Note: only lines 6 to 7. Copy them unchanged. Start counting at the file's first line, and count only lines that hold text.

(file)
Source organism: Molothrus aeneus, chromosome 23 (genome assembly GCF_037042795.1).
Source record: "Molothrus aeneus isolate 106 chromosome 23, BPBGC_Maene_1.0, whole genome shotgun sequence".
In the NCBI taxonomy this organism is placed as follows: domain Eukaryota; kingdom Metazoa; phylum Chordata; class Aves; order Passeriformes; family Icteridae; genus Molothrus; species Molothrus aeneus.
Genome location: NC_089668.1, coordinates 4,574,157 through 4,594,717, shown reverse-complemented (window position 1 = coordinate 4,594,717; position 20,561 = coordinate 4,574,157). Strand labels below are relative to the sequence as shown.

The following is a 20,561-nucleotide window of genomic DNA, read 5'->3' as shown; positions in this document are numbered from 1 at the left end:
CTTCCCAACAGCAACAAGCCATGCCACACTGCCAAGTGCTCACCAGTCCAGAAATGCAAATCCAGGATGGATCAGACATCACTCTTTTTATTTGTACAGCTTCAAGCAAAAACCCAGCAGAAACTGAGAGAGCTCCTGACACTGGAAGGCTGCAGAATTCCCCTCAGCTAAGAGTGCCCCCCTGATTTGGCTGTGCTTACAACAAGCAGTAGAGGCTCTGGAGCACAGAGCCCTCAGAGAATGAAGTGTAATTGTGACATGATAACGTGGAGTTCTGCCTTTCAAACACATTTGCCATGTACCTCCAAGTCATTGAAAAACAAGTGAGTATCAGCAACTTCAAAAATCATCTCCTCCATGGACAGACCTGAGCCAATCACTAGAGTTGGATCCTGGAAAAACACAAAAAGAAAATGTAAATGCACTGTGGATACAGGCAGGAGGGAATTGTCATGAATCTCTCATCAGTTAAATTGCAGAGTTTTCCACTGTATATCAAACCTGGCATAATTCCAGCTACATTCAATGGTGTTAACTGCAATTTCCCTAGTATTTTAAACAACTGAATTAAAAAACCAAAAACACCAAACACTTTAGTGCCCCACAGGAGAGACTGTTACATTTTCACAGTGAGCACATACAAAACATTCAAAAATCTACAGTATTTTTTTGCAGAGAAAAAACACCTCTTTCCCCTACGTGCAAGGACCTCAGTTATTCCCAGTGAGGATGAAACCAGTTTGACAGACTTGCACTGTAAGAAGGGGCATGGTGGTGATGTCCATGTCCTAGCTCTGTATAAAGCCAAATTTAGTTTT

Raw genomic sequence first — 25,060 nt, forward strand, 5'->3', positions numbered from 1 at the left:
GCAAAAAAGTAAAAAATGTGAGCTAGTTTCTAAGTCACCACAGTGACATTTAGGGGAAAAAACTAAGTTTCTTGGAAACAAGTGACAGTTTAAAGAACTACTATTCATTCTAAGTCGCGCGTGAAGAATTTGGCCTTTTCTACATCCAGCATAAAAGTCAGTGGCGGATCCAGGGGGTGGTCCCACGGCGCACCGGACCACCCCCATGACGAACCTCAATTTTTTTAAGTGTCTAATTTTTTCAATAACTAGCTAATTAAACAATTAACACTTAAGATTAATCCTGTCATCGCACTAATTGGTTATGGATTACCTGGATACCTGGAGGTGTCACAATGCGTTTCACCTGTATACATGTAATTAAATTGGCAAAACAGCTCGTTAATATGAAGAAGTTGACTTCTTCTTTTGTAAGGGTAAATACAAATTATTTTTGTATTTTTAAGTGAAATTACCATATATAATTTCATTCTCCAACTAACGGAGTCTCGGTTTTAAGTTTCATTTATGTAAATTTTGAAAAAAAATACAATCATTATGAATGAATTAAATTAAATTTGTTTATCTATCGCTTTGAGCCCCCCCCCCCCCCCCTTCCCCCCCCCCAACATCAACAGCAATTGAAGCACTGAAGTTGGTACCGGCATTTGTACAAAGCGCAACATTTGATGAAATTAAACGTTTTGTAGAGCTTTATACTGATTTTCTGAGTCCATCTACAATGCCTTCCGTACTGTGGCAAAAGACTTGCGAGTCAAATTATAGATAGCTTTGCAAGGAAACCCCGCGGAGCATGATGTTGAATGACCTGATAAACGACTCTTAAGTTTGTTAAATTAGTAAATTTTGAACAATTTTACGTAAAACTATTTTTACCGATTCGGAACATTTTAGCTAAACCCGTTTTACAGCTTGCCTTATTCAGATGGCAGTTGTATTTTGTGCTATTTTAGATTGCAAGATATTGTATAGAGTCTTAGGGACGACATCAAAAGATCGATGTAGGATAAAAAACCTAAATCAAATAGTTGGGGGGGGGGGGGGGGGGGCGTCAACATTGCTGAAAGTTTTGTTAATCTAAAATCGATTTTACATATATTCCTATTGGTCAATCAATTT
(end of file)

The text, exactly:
CTTCCCAACAGCAACAAGCCATGCCACACTGCCAAGTGCTCACCAGTCCAGAAATGCAAATCCAGGATGGATCAGACATCACTCTTTTTATTTGTACAGCTTCAAGCAAAAACCCAGCAGAAACTGAGAGAGCTCCTGACACTGGAAGGCTGCAGAATTCCCCTCAGCTAAGAGTGCCCCCCTGATTTGGCTGTGCTTACAACAAGCAGTAGAGGCTCTGGAGCACAGAGCCCTCAGAGAATGAAGTGTAATTGTGACATGATAACGTGGAGTTCTGCCTTTCAAACACATTTGCCATGTACCTCCAAGTCATTGAAAAACAAGTGAGTATCAGCAACTTCAAAAATCATCTCCTCCATGGACAGACCTGAGCCAATCACTAGAGTTGGATCCTGGAAAAACACAAAAAGAAAATGTAAATGCACTGTGGATACAGGCAGGAGGGAATTGTCATGAATCTCTCATCAGTTAAATTGCAGAGTTTTCCACTGTATATCAAACCTGGCATAATTCCAGCTACATTCAATGGTGTTAACTGCAATTTCCCTAGTATTTTAAACAACTGAATTAAAAAACCAAAAACACCAAACACTTTAGTGCCCCACAGGAGAGACTGTTACATTTTCACAGTGAGCACATACAAAACATTCAAAAATCTACAGTATTTTTTTGCAGAGAAAAAACACCTCTTTCCCCTACGTGCAAGGACCTCAGTTATTCCCAGTGAGGATGAAACCAGTTTGACAGACTTGCACTGTAAGAAGGGGCATGGTGGTGATGTCCATGTCCTAGCTCTGTATAAAGCCAAATTTAGTTTT

Raw genomic sequence first — 25,060 nt, forward strand, 5'->3', positions numbered from 1 at the left: